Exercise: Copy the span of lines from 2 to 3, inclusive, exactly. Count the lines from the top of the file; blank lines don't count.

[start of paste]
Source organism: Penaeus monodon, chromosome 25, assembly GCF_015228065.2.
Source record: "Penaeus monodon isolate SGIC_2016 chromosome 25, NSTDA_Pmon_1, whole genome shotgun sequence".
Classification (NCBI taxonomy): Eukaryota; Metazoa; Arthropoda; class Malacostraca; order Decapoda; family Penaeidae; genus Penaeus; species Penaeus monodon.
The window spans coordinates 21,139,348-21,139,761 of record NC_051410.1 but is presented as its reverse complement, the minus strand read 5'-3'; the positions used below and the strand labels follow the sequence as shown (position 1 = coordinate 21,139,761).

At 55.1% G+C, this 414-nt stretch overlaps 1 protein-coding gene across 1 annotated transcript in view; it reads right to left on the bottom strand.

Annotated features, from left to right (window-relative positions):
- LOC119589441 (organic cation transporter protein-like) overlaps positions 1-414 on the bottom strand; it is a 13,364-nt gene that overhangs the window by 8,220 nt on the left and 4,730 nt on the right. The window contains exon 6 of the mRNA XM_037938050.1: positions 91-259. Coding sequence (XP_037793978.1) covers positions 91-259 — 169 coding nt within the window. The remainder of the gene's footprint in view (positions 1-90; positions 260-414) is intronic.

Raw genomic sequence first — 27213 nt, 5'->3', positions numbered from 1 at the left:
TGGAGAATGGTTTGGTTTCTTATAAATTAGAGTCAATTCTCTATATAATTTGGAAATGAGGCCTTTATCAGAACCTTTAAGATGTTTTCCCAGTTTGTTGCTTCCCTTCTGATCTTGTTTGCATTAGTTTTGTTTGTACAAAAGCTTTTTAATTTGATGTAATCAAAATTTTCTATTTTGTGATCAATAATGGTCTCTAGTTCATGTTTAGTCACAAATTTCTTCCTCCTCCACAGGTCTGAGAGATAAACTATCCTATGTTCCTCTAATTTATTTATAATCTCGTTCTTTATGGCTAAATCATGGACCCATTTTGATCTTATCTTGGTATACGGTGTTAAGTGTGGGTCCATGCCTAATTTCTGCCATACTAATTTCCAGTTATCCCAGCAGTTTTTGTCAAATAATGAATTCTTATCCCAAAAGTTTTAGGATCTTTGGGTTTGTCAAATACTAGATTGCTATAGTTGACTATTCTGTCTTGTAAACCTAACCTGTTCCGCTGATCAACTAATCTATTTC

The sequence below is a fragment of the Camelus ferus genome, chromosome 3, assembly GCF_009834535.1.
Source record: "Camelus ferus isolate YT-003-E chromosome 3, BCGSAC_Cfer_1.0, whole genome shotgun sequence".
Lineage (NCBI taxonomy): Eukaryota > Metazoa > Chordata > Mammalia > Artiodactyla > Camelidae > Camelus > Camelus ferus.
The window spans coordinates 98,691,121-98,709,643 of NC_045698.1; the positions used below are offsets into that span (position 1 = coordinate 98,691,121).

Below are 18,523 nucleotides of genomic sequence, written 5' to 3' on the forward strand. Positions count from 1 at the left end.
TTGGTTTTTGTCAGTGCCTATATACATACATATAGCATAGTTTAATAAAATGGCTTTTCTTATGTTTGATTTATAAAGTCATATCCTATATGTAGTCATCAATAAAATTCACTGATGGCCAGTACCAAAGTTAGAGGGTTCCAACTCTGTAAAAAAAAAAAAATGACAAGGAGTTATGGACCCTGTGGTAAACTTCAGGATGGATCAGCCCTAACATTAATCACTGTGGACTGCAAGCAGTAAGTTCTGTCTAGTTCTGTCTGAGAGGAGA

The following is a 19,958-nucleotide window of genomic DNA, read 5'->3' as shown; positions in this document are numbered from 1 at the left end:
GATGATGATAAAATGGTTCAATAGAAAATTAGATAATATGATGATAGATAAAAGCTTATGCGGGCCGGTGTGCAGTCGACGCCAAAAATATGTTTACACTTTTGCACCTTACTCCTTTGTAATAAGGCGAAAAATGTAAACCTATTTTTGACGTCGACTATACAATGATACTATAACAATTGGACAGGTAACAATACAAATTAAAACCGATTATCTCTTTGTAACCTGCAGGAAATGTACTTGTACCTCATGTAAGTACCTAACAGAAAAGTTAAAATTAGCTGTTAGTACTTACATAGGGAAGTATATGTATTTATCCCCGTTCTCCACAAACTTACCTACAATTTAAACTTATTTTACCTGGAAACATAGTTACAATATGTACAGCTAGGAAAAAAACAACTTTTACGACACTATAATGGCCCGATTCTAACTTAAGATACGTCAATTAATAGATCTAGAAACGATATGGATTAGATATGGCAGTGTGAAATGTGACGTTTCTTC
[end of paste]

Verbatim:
Source record: "Penaeus monodon isolate SGIC_2016 chromosome 25, NSTDA_Pmon_1, whole genome shotgun sequence".
Classification (NCBI taxonomy): Eukaryota; Metazoa; Arthropoda; class Malacostraca; order Decapoda; family Penaeidae; genus Penaeus; species Penaeus monodon.